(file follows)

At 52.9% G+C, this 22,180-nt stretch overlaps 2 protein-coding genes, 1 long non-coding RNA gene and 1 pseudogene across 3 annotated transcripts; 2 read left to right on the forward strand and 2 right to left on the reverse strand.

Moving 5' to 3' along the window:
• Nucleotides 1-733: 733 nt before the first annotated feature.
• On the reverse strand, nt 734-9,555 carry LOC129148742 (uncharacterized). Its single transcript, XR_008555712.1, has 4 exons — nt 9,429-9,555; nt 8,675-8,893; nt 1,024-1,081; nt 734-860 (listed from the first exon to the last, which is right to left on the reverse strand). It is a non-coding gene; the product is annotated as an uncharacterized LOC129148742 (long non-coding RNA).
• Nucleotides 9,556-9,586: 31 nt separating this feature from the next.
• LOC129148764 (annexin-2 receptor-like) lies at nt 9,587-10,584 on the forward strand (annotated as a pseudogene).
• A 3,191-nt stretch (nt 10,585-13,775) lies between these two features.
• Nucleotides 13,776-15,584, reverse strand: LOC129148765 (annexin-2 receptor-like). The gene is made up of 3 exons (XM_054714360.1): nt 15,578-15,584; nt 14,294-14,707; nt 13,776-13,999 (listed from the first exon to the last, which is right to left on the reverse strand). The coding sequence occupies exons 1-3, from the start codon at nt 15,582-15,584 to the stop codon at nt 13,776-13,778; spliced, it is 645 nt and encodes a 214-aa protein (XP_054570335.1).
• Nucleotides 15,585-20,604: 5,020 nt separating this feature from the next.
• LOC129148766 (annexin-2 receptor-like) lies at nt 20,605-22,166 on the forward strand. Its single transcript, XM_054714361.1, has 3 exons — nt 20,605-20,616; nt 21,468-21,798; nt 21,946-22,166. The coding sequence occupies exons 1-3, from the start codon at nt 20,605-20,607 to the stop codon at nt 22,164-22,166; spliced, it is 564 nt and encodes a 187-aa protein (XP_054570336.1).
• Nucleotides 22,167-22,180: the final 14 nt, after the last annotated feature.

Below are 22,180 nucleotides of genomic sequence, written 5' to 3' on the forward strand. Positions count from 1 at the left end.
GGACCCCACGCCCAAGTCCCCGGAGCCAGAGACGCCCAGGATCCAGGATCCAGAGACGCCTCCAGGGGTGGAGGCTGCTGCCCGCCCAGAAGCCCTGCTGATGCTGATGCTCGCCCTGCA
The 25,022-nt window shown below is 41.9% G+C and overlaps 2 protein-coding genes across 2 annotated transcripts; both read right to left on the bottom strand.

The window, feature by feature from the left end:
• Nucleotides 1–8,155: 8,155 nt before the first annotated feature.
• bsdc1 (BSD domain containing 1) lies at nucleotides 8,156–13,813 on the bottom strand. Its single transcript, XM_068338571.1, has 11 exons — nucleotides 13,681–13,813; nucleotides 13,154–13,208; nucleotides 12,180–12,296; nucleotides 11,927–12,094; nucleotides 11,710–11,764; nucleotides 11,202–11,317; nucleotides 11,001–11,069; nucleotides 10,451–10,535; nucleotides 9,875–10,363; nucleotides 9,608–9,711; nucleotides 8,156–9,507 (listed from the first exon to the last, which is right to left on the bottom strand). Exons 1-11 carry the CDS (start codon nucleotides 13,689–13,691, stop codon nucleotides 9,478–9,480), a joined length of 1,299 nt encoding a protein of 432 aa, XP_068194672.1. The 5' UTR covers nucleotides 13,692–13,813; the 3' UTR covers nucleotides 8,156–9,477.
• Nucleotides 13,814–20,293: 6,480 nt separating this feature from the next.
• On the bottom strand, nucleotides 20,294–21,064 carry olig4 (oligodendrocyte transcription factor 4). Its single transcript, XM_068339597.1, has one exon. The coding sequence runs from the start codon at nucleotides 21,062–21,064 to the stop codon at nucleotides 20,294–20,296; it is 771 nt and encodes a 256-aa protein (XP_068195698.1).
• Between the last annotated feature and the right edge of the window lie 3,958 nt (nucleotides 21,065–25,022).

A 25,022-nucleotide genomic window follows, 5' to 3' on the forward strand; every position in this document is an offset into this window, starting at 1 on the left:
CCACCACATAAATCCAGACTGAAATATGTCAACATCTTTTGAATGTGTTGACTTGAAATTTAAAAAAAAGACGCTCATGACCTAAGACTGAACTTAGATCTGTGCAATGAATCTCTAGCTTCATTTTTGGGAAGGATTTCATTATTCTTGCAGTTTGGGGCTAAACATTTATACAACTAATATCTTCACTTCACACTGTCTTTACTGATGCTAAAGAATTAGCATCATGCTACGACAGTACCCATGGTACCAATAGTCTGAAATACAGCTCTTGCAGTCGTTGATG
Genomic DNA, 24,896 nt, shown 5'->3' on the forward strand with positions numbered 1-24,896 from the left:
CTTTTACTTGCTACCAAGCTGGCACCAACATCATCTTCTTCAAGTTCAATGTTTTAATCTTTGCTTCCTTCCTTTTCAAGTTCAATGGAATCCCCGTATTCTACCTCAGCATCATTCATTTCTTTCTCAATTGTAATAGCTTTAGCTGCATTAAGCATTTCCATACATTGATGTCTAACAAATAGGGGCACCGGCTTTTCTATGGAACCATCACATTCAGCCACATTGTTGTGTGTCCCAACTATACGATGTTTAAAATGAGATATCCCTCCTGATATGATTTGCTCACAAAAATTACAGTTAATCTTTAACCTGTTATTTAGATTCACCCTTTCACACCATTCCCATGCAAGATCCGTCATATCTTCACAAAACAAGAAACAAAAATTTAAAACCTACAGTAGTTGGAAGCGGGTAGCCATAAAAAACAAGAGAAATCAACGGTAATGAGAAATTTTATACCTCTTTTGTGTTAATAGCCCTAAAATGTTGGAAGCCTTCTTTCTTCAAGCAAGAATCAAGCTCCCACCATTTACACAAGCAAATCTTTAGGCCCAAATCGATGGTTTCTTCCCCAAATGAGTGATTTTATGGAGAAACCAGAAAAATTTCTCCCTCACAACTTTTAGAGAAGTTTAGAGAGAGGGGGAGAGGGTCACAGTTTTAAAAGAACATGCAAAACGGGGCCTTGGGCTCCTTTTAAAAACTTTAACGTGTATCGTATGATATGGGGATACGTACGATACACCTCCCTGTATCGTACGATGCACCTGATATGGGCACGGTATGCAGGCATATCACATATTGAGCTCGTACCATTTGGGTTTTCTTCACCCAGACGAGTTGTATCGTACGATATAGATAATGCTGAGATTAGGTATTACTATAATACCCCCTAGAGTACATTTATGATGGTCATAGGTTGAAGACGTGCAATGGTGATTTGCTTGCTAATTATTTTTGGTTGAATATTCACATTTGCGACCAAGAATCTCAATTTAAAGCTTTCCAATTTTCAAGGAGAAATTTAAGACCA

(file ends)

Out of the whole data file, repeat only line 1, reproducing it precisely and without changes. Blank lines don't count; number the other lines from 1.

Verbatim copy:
At 52.9% G+C, this 22,180-nt stretch overlaps 2 protein-coding genes, 1 long non-coding RNA gene and 1 pseudogene across 3 annotated transcripts; 2 read left to right on the forward strand and 2 right to left on the reverse strand.